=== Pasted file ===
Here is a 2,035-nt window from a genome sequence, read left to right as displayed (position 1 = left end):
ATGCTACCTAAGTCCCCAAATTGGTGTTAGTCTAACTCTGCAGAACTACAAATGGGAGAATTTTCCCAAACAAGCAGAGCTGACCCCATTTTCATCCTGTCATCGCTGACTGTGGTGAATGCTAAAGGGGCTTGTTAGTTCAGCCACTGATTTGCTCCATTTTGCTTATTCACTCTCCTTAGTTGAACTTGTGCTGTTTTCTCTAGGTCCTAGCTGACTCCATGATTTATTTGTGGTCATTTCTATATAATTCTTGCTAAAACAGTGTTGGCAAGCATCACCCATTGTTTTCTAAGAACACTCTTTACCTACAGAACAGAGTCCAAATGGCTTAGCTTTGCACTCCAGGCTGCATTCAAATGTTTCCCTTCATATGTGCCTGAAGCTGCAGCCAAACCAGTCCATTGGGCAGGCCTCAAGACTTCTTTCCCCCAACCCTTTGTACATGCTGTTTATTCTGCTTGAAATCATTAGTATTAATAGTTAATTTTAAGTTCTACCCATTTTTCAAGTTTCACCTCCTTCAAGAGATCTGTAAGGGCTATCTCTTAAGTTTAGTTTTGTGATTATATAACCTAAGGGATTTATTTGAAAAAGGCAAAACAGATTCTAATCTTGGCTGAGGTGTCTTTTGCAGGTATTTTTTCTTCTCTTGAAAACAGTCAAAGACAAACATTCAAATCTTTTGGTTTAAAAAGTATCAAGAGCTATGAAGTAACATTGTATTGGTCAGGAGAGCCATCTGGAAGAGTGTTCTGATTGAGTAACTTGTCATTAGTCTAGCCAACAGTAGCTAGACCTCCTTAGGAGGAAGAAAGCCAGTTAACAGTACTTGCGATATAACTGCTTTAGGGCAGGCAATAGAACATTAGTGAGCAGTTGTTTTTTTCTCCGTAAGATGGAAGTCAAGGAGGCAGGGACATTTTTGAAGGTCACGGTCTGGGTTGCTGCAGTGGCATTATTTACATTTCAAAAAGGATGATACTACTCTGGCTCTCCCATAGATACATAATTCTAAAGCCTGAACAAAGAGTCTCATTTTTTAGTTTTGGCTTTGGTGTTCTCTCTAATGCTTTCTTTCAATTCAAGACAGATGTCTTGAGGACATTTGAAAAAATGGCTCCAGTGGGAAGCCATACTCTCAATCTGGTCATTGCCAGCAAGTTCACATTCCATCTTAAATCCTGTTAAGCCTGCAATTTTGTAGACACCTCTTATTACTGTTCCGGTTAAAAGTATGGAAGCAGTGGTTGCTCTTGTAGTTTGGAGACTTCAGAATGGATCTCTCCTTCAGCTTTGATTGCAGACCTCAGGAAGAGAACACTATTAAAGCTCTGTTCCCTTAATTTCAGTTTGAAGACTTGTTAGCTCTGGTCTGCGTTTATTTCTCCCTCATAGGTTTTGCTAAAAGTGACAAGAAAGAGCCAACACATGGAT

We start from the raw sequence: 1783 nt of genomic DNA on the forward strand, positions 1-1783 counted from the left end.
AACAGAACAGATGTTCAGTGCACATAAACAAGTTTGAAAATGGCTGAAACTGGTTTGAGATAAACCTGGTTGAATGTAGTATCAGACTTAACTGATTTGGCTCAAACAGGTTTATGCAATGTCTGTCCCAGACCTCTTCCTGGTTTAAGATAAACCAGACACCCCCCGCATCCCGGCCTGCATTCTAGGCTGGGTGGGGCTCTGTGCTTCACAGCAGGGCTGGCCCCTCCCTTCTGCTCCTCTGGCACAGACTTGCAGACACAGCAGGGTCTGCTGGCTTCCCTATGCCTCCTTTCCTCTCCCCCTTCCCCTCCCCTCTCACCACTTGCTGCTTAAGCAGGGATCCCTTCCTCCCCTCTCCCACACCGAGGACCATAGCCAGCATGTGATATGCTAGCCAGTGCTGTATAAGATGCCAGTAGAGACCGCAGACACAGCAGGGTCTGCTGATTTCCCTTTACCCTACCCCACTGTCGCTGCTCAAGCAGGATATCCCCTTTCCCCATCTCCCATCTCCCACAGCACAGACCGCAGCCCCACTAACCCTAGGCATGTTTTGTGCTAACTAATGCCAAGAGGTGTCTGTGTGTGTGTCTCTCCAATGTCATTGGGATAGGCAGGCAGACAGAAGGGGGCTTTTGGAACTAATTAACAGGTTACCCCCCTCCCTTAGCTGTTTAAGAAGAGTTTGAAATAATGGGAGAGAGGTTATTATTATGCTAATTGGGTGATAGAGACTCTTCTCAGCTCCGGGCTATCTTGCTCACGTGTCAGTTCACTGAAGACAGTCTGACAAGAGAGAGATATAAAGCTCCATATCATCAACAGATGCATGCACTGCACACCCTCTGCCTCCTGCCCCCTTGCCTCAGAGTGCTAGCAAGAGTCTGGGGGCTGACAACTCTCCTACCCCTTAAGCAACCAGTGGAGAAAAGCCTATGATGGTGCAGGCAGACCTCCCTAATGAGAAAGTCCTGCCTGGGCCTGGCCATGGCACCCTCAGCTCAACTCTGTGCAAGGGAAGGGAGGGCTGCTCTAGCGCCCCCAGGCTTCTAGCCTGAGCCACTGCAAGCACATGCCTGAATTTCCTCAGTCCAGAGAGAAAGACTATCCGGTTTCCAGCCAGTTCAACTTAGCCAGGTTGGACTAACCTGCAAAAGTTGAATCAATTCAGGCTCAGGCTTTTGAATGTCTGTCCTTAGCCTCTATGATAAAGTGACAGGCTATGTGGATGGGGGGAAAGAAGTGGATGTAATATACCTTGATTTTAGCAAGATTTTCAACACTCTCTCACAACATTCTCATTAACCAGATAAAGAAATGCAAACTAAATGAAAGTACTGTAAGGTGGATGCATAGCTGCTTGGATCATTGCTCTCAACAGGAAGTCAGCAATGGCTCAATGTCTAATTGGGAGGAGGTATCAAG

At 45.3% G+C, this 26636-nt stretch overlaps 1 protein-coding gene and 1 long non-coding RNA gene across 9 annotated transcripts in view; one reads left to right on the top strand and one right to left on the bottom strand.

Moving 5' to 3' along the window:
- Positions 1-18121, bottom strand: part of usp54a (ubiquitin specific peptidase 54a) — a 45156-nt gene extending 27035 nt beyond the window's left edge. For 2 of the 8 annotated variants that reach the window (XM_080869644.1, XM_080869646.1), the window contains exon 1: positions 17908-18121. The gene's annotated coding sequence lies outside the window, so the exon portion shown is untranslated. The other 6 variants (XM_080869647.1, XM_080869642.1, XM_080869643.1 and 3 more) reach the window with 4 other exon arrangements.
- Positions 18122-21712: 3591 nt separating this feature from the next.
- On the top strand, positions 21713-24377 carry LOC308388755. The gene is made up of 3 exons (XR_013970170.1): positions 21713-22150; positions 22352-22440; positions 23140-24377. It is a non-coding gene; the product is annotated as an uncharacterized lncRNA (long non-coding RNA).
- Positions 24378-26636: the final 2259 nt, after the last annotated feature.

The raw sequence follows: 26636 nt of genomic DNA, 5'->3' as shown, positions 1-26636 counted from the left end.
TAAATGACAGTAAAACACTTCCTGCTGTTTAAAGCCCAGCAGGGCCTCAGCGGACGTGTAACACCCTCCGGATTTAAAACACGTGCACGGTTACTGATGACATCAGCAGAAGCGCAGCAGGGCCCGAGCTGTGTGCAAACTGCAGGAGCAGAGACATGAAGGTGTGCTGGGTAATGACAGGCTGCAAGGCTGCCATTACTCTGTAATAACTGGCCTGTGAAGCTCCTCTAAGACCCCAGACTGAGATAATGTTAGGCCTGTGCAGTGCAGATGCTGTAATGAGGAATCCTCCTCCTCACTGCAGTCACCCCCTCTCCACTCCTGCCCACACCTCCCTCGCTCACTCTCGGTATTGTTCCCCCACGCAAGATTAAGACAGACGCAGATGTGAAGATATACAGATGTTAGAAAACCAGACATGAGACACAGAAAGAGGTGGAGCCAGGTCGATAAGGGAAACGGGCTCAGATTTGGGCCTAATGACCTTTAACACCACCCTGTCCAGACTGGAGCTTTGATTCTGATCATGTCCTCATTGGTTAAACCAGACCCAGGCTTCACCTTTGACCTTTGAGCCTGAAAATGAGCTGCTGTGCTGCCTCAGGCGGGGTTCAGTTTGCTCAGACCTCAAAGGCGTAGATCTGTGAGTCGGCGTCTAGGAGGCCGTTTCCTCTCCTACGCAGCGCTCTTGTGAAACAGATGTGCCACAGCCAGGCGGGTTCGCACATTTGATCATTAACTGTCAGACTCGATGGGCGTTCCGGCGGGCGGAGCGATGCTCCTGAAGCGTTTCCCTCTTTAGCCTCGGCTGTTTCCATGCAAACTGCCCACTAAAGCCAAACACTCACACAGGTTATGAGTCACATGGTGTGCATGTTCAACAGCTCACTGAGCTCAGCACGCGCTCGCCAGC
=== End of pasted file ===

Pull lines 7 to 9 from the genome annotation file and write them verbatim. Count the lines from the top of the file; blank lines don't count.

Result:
- Positions 1-18121, bottom strand: part of usp54a (ubiquitin specific peptidase 54a) — a 45156-nt gene extending 27035 nt beyond the window's left edge. For 2 of the 8 annotated variants that reach the window (XM_080869644.1, XM_080869646.1), the window contains exon 1: positions 17908-18121. The gene's annotated coding sequence lies outside the window, so the exon portion shown is untranslated. The other 6 variants (XM_080869647.1, XM_080869642.1, XM_080869643.1 and 3 more) reach the window with 4 other exon arrangements.
- Positions 18122-21712: 3591 nt separating this feature from the next.
- On the top strand, positions 21713-24377 carry LOC308388755. The gene is made up of 3 exons (XR_013970170.1): positions 21713-22150; positions 22352-22440; positions 23140-24377. It is a non-coding gene; the product is annotated as an uncharacterized lncRNA (long non-coding RNA).